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If you’re under the impression that 1990s band reunions are flooding the 2K_teens, you’d really be floored by the flow of even older combos coming together for another go-round. Next week in New York, the great late-70s power pop legends, the Real Kids, are playing with ’80s garage gods, the Lyres. But wait, first let’s keep beeping in reverse to the surprisingly sweaty show last Friday at Warsaw in Brooklyn. The cool old Polish hall was a perfect setting for the Flamin’ Groovies and the Sonics show, since it had the air of a place that would’ve hosted a high school “Battle of the Bands” around the time these groups got going. It was the first night of a two-day spectacular set up by Norton Records.
 
First off were the veritable babies of the evening, local stomp-blues trio, Daddy Long Legs, who kicked out their always reliable 40 minutes of growling, strumming, harmonica-wailing BBQ sauce.
 
Next up were the Flamin’ Groovies, the kings of power pop (since they pretty much invented the genre circa 1966, long before we even knew pop needed to be re-powered, and it did). This mostly original lineup laid out an hour-plus of the Byrds-y end of their sound, with all their fine guitars shooting out fine tones. The band even gamely hitting the stage in near-period outfits, all paisley and stripped pants. Their set a couple years ago with Roy Loney singing along might’ve been a little looser and lascivious, but this one worked wonders to set up the roots-rock faithful for the Sonics.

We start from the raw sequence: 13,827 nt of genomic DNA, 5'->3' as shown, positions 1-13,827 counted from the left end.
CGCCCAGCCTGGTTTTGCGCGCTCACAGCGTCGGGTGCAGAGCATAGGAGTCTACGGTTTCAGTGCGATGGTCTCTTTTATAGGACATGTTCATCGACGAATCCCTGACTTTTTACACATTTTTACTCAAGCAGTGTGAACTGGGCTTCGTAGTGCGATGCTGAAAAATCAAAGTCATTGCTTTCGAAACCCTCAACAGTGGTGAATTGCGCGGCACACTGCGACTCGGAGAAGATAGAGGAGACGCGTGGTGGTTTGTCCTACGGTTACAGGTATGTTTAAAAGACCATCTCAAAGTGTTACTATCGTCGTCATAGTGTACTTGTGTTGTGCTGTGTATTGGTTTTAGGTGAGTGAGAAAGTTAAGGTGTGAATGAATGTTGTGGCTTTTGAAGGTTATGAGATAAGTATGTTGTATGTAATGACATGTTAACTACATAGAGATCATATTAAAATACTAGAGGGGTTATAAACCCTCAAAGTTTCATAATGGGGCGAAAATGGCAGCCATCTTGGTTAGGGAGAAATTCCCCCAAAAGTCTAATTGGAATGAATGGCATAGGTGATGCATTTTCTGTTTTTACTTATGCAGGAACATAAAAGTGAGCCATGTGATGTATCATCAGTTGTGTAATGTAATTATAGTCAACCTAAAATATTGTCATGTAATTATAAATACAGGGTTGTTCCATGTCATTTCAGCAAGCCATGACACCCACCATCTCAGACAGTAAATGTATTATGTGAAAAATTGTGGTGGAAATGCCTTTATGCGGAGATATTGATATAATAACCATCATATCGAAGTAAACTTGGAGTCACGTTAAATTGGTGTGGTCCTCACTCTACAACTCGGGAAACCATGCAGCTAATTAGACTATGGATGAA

Seattle’s garage rock granddaddies utterly seared eyebrows with their energy and song-into-song bam-bam as they kicked through their classics like “He’s Waitin’” and “The Witch” among too many too mention. Clad in all-black, the band featured three original members, including singer/keyboardist Jerry Roslie, whose pipes still harbored the deep wail that made the Sonics so distictively savage. And if he wanted to keep to the keys for a tune or two, bassist Freddie Dennis’ screamin’ was even more insane. And those riffs! This band came up with the template for the rawest gut-punch riffs still being mined by punks today. Your grandmother and her coffee klatch could walk out and strum Sonics riffs, and it would probably be pretty fun. This? This was not your grandmother and her coffee klatch. Seriously, if you are at all concerned about the aging process, catch the Sonics again soon (and you might be able to, as they are wrapping up a new album), and you will walk out thinking 67 is the new 32.
 
Photos by Alix Piorun.